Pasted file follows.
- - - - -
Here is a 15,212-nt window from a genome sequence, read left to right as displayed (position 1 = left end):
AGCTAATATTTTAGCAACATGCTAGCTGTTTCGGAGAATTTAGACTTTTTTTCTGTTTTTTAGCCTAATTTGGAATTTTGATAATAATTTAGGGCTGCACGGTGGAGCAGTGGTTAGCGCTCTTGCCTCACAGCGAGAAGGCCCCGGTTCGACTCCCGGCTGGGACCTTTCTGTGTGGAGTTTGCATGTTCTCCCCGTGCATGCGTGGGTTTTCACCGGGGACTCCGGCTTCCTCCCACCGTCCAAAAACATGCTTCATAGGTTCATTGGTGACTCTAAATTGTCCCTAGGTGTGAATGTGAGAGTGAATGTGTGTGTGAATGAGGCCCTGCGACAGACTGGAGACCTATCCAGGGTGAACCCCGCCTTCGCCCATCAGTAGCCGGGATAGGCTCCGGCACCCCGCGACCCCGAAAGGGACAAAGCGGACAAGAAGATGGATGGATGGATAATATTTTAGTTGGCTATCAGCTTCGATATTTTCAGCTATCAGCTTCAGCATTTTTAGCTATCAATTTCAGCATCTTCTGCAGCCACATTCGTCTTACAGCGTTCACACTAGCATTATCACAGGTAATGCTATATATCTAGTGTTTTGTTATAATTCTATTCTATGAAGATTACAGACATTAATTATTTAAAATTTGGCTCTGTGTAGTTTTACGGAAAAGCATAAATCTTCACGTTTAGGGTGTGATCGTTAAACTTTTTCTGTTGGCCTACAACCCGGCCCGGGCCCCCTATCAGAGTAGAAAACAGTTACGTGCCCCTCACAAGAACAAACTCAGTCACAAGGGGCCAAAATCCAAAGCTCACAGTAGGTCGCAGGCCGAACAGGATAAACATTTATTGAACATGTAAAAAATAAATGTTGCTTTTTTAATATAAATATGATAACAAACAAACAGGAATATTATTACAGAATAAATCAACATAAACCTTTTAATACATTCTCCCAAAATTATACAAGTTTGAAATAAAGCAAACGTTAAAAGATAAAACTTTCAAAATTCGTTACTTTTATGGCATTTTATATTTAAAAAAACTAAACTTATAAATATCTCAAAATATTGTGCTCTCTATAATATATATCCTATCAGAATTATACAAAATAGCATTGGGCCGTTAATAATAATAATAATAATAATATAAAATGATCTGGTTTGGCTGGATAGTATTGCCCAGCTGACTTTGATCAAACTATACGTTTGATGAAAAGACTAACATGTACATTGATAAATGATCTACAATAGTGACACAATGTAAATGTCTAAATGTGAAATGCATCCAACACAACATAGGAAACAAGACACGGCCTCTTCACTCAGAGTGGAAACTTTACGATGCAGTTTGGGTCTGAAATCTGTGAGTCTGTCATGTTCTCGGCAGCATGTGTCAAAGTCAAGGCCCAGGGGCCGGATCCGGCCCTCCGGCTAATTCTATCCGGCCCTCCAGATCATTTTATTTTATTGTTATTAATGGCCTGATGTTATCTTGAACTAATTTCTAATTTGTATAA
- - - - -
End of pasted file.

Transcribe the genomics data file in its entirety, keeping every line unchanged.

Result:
Here is a 15,212-nt window from a genome sequence, read left to right as displayed (position 1 = left end):
AGCTAATATTTTAGCAACATGCTAGCTGTTTCGGAGAATTTAGACTTTTTTTCTGTTTTTTAGCCTAATTTGGAATTTTGATAATAATTTAGGGCTGCACGGTGGAGCAGTGGTTAGCGCTCTTGCCTCACAGCGAGAAGGCCCCGGTTCGACTCCCGGCTGGGACCTTTCTGTGTGGAGTTTGCATGTTCTCCCCGTGCATGCGTGGGTTTTCACCGGGGACTCCGGCTTCCTCCCACCGTCCAAAAACATGCTTCATAGGTTCATTGGTGACTCTAAATTGTCCCTAGGTGTGAATGTGAGAGTGAATGTGTGTGTGAATGAGGCCCTGCGACAGACTGGAGACCTATCCAGGGTGAACCCCGCCTTCGCCCATCAGTAGCCGGGATAGGCTCCGGCACCCCGCGACCCCGAAAGGGACAAAGCGGACAAGAAGATGGATGGATGGATAATATTTTAGTTGGCTATCAGCTTCGATATTTTCAGCTATCAGCTTCAGCATTTTTAGCTATCAATTTCAGCATCTTCTGCAGCCACATTCGTCTTACAGCGTTCACACTAGCATTATCACAGGTAATGCTATATATCTAGTGTTTTGTTATAATTCTATTCTATGAAGATTACAGACATTAATTATTTAAAATTTGGCTCTGTGTAGTTTTACGGAAAAGCATAAATCTTCACGTTTAGGGTGTGATCGTTAAACTTTTTCTGTTGGCCTACAACCCGGCCCGGGCCCCCTATCAGAGTAGAAAACAGTTACGTGCCCCTCACAAGAACAAACTCAGTCACAAGGGGCCAAAATCCAAAGCTCACAGTAGGTCGCAGGCCGAACAGGATAAACATTTATTGAACATGTAAAAAATAAATGTTGCTTTTTTAATATAAATATGATAACAAACAAACAGGAATATTATTACAGAATAAATCAACATAAACCTTTTAATACATTCTCCCAAAATTATACAAGTTTGAAATAAAGCAAACGTTAAAAGATAAAACTTTCAAAATTCGTTACTTTTATGGCATTTTATATTTAAAAAAACTAAACTTATAAATATCTCAAAATATTGTGCTCTCTATAATATATATCCTATCAGAATTATACAAAATAGCATTGGGCCGTTAATAATAATAATAATAATAATATAAAATGATCTGGTTTGGCTGGATAGTATTGCCCAGCTGACTTTGATCAAACTATACGTTTGATGAAAAGACTAACATGTACATTGATAAATGATCTACAATAGTGACACAATGTAAATGTCTAAATGTGAAATGCATCCAACACAACATAGGAAACAAGACACGGCCTCTTCACTCAGAGTGGAAACTTTACGATGCAGTTTGGGTCTGAAATCTGTGAGTCTGTCATGTTCTCGGCAGCATGTGTCAAAGTCAAGGCCCAGGGGCCGGATCCGGCCCTCCGGCTAATTCTATCCGGCCCTCCAGATCATTTTATTTTATTGTTATTAATGGCCTGATGTTATCTTGAACTAATTTCTAATTTGTATAA